Tennis players like to have their own rituals & superstitions, rarely changing anything that comes in the way of what they do successfully. The best players in the sport like to keep “change”… minimal.
Change & Roger Federer are two things that are rarely heard together in the same sentence. Back in 2013, at the start of Federer’s 15th season as a professional, Federer’s game started to dip at a level never seen before. His game started to look like most professionals. His game was professionally average. And change was looming. Federer was essentially at the first crossroad of his career, where to go now? Federer needed the change.
When you think of the word “change” in context to the sport of tennis, you often point to one of two things: a coaching change or an equipment change. Federer ultimately decided on both.
In July of 2013, 17 time major champion, Roger Federer took the plunge and made the switch from his customary Wilson Pro Staff Six One 90 (square-inched head) to a new unreleased blacked out racquet. All we knew about this “new” mystery racquet was that it featured a 97 or 98 square inched head size. Federer debuted this frame at a match versus the then 58th ranked Daniel Brands, at an ATP 250 event, the bet-at-home Open in Hamburg, Germany.
Federer, a winner of over 960 matches, rarely plays in any of the lower ATP level events, therefore has the luxury to tinker and be experimental with his game at events like the bet-at-home Open. Switching racquet frames isn’t the ideal methodology for professional tennis players. Players are often testing new models during practice time, but to fully commit and switch racquets, that is a huge step.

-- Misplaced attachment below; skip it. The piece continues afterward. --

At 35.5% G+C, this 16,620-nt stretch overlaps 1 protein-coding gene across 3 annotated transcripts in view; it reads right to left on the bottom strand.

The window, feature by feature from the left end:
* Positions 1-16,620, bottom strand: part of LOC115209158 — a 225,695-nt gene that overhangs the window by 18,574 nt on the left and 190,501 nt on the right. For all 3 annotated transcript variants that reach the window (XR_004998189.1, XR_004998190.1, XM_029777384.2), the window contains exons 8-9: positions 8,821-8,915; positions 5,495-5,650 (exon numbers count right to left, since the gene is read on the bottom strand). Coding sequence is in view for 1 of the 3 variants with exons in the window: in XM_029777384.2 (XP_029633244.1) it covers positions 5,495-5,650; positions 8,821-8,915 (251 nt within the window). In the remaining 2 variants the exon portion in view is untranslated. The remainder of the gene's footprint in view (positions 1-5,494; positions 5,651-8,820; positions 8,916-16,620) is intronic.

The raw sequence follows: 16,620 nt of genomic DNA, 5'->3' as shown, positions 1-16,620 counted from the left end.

Federer was part of the 10% minority of players whom used frames less than 95 sq. inches. Hey, Federer won 77 singles titles, 17 grand slams and reigned as the world No. 1 for over 300 weeks while using a 90 square inched frame. But one of the greatest tennis players ever knew that father time most notably an ailing back and technology were catching up to him.
After continuing to test and test the new 97 square inched frame at some of the lower tournaments, Federer decided to hang up the frame just before the 2013 Western & Southern Open in Cincinnati. Federer switched back to his old frame, the Wilson Pro Staff Six One 90 and used that racquet through the U.S. Open. Federer finally decided that enough was enough and switched back to the 97 square inched frame on a permanent basis to begin the 2014 season.
Federer quoted in a press release, “I grew up idolizing legends of the game, so it was natural for me to play with Wilson Pro Staff 85 inch racquets. I love the feel a smaller head provides, and larger racquets couldn’t deliver the feedback I needed to be successful. This new Wilson Pro Staff racquet has been a long time coming, but I finally have the feel I need in a 97-inch head.”
Change was on! Roger wanted to get #Betterer
After three years of development, Wilson has announced that the next generation of Pro Staff racquets are ready to be released. Not so fast, no not today, pre-sale will happen in Mid-August, and the new Pro Staff racquets will go on sale at Midwest Sports tentatively, October 1st.
“A whole generation of tennis players grew up with the original Wilson Pro Staff. For the next generation, the Pro Staff has been re-invented with the help of the greatest tennis player of all time – Roger Federer. A combination of an aggressive and youthful new look and re-engineered technology will inspire young players for generations to come.” –Wilson Sports